Recently, the Big Three of cloud computing – Amazon, Microsoft, and Google, also known as AMG – announced their quarterly results. Their quarter could be summarized using the beginning words of Dickens’ A Tale of Two Cities: “It was the best of times, it was the worst of times.”
Each of the providers showed strong revenue growth (see below), with numbers that most businesses would envy – so, the best of times. On the other hand, those growth numbers are down from the previous quarter – so, the worst of times?
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One might ask the question, why did the quarterly growth rate slow, and what – if anything – does it imply about AMG’s future prospects? And what does it mean for ongoing cloud adoption by big enterprises, whose spend represents a preponderance of total IT spend?
One obvious factor that all of the providers noted in their results discussions is that the strengthening dollar caused revenues earned in non-dollar markets to shrink due to exchange rates. Satya Nadella stated that exchange rate issues caused a drop in overall revenue of $595 million. So a small amount of the reduced growth rate can be attributed to macroeconomic factors external to AMG.
Quarterly growth rates for the top cloud vendors continue their rapid upward pace.
Cloud Adoption: Pedal to the Metal
What about the rest of the growth rate drop? Are enterprises slowing their cloud adoption, impairing future AMG growth rates?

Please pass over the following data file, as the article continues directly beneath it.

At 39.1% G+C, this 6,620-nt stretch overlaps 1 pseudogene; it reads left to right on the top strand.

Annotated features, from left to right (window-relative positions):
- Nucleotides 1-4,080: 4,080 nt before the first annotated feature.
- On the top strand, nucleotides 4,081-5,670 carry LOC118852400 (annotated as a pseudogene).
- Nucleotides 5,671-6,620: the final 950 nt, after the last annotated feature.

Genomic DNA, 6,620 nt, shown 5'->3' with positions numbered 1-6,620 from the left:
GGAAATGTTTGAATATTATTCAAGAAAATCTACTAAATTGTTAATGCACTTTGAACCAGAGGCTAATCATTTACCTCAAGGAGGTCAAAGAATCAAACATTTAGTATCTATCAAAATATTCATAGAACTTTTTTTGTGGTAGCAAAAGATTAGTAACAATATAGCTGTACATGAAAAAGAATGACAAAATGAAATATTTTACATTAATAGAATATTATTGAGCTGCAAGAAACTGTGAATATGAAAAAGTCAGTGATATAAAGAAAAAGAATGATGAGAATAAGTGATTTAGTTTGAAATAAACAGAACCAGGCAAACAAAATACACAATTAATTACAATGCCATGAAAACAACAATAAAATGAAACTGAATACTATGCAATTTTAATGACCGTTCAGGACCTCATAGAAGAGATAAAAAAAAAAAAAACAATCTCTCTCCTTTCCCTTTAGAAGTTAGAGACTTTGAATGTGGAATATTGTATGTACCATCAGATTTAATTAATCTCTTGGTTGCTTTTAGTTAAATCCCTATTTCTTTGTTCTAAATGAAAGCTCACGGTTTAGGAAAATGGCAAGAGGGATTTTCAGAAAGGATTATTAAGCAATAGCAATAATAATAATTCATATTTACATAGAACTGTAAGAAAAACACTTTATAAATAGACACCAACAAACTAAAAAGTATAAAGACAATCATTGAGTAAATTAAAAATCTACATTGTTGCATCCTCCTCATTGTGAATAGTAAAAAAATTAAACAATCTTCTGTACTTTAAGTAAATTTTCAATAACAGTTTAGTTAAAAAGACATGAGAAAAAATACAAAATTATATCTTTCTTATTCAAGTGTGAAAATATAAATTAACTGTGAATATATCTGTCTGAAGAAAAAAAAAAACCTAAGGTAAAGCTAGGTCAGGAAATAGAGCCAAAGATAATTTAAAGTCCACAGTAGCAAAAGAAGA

From my perspective, there is no evidence of enterprises reducing their cloud adoption plans. In fact, I believe that, if anything, enterprises are increasing the scale of the future AMG adoption. Nadella reinforced this by saying “We are seeing larger and longer-term commitments and a record number of $100 million-plus and $1 billion-plus deals this quarter.”
One would guess that the A and G parts of AMG would also be seeing the same kind of adoption commitments.
This scale of commitment reflects the changing nature of cloud adoption – it’s moved from individual applications or even a class of digital transformation applications. At this scale of spend, enterprises are moving large percentages of their total application portfolio to the cloud, often as a result of data center downsizing or evacuation.
Consequently, it’s unlikely that AMG is seeing a drop in enterprise demand. As Nadella’s quote indicates, if anything, enterprise demand is growing.
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Slippery Road Ahead
Notwithstanding the increased enterprise appetite to put larger application portfolios in the cloud, it’s clear that AMG growth rates did drop during the quarter. What could account for this reduction, given that enterprises aspire to move more to AMG?
I believe that enterprises are encountering practical challenges to their desire to accelerate cloud adoption, and these challenges reflect real-world issues that often stand in the way of enterprise cloud aspirations.
First, there are budget issues – investment has to be made in application migration while those same applications have to be kept up and running even as the migration activities proceed. Each company can only afford to ‘double spend’ on a part of its application portfolio, which results in longer migration roadmaps.